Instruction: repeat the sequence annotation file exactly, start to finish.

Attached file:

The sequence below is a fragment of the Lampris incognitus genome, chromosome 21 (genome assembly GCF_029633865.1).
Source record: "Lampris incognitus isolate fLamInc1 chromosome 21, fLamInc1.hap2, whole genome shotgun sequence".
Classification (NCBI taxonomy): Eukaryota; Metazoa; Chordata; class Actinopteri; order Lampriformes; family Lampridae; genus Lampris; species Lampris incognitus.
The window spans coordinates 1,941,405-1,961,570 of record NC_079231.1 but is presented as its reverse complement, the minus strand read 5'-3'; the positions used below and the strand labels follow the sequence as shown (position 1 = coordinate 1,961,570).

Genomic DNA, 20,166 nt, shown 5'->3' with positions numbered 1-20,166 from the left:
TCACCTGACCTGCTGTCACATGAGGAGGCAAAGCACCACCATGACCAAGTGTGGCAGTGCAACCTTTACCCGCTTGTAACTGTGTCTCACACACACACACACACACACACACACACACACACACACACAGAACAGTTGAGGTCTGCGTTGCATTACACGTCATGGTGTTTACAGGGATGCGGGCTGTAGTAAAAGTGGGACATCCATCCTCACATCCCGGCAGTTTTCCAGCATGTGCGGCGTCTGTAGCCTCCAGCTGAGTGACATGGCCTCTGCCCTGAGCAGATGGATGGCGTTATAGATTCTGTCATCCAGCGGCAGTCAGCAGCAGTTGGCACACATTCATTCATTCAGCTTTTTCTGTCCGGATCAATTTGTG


The sequence below is a fragment of the Lampris incognitus genome, chromosome 21 (genome assembly GCF_029633865.1).
Source record: "Lampris incognitus isolate fLamInc1 chromosome 21, fLamInc1.hap2, whole genome shotgun sequence".
Classification (NCBI taxonomy): Eukaryota; Metazoa; Chordata; class Actinopteri; order Lampriformes; family Lampridae; genus Lampris; species Lampris incognitus.
The window spans coordinates 1,941,405-1,961,570 of record NC_079231.1 but is presented as its reverse complement, the minus strand read 5'-3'; the positions used below and the strand labels follow the sequence as shown (position 1 = coordinate 1,961,570).

Genomic DNA, 20,166 nt, shown 5'->3' with positions numbered 1-20,166 from the left:
TCACCTGACCTGCTGTCACATGAGGAGGCAAAGCACCACCATGACCAAGTGTGGCAGTGCAACCTTTACCCGCTTGTAACTGTGTCTCACACACACACACACACACACACACACACACACACACACACAGAACAGTTGAGGTCTGCGTTGCATTACACGTCATGGTGTTTACAGGGATGCGGGCTGTAGTAAAAGTGGGACATCCATCCTCACATCCCGGCAGTTTTCCAGCATGTGCGGCGTCTGTAGCCTCCAGCTGAGTGACATGGCCTCTGCCCTGAGCAGATGGATGGCGTTATAGATTCTGTCATCCAGCGGCAGTCAGCAGCAGTTGGCACACATTCATTCATTCAGCTTTTTCTGTCCGGATCAATTTGTG